Architekturbüro Sture Larsen

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Hrach House

No maintenance costs for the solar system since the year of completion in 1985. Yearly auxiliary heating demand: 15 kWh/m²a


A sustainable solar house

This house was the first of its kind in Austria, using an air collector and an un-insulated rock storage unit. The solar heated air warms up the rocks, which slowly loose their heat to the surrounding rooms by radiation.  The circulating air is in a closed loop and has no contact with the air in the rooms. 

However, the success of the house was also due to application of building-oriented design principles: a thermally well-insulated envelope combined with heavy construction material with a high thermal capacity in the interior of the building.  The ratio volume to envelope area was held as low as possible.  The rooms were arranged according to their thermal requirements.  A low-cost concept was achieved by multifunctional use of building components, i.e. the use of constructional components to store heat, the use of the collector as roofing and as a shading device.

From the south-west
Ground floor    

The Solar Air System

Active charge: A fan-forced air collector delivers solar-heated air to the rock storage unit through a closed circuit. The circulated air is only used to transport heat within the system and has no contact with room air.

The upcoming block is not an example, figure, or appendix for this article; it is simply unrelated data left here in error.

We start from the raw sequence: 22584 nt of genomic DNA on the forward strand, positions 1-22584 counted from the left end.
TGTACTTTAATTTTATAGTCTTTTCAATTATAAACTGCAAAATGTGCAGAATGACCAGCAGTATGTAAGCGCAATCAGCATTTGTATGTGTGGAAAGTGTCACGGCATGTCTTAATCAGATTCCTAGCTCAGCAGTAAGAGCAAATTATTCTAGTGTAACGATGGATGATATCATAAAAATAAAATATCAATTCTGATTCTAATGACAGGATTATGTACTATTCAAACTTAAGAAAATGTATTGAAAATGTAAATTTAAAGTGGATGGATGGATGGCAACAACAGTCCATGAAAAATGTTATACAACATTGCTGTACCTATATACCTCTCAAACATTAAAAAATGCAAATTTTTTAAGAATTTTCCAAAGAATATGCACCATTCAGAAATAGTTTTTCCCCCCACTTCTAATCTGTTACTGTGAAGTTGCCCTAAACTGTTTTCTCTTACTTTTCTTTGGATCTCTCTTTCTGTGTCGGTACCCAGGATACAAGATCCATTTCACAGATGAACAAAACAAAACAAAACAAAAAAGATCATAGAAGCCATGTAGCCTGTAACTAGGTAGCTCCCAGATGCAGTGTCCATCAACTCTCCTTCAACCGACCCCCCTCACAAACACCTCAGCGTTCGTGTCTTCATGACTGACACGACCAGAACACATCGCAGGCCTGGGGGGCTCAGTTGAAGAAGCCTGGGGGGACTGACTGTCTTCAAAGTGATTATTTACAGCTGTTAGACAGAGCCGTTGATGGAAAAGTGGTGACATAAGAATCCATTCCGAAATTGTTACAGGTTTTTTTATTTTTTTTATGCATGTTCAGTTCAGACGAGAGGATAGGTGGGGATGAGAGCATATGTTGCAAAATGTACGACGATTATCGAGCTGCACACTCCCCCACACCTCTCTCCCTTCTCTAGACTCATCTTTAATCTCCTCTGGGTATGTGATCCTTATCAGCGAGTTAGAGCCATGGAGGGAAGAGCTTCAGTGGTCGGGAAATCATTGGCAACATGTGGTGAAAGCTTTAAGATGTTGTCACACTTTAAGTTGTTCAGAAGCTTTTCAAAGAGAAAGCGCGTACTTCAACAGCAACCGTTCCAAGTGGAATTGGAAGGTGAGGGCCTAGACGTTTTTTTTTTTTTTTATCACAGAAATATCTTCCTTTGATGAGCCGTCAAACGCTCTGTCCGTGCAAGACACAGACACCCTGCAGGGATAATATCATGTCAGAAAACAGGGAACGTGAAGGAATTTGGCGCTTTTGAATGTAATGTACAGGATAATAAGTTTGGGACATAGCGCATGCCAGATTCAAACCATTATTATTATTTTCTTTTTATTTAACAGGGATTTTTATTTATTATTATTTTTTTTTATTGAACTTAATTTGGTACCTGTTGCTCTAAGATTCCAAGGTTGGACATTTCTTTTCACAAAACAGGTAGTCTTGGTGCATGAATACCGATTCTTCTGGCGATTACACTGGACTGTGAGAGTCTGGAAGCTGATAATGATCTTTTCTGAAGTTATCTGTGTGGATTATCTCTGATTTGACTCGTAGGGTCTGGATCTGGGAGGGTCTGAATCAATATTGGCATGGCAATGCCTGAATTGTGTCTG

Passive discharge: The uninsulated storage unit on the main floor slowly passes the heat on to the adjacent rooms by radiation. Radiant heat is also distributed from hypocausts in the first and second floors. The system only uses one fan for the charge mode, while the discharge mode is purely passive.
Auxiliary heating: A tile oven in the living room.
Domestic hot water is preheated by leading the cold water through 38 m of pipes through the warmest part of the rock storage.
Air collector: 52 m2, 60° tilt; single glazed, underflow aluminium absorber, selective surface; air flow rate: 2.700 m3/h.
Heat storage: Rock storage 12,4 m3; face area 5,3 m2; vertical air stream.
  Storage and distribution in hypocausts. Thermal insulation under the foundation slab.


Using dual- and multifunctional building components (such as the integration of constructional and solar components) was an important strategy to cut costs.  The solar air system uses a minimal amount of technical equipment: one fan, controls and a couple of one-way dampers.   The house was monitored* during a seven month period during the 87/88 season.  The remaining amount auxiliary heat needed was 2.020 kWh including 127 kWh of power for the fan.
*Vorarlberger Kraftwerke AG, Austrian Ministry of Science


Inside the sunspace    
South front of the sunspace
Mounting the air collector
Sunspace from the west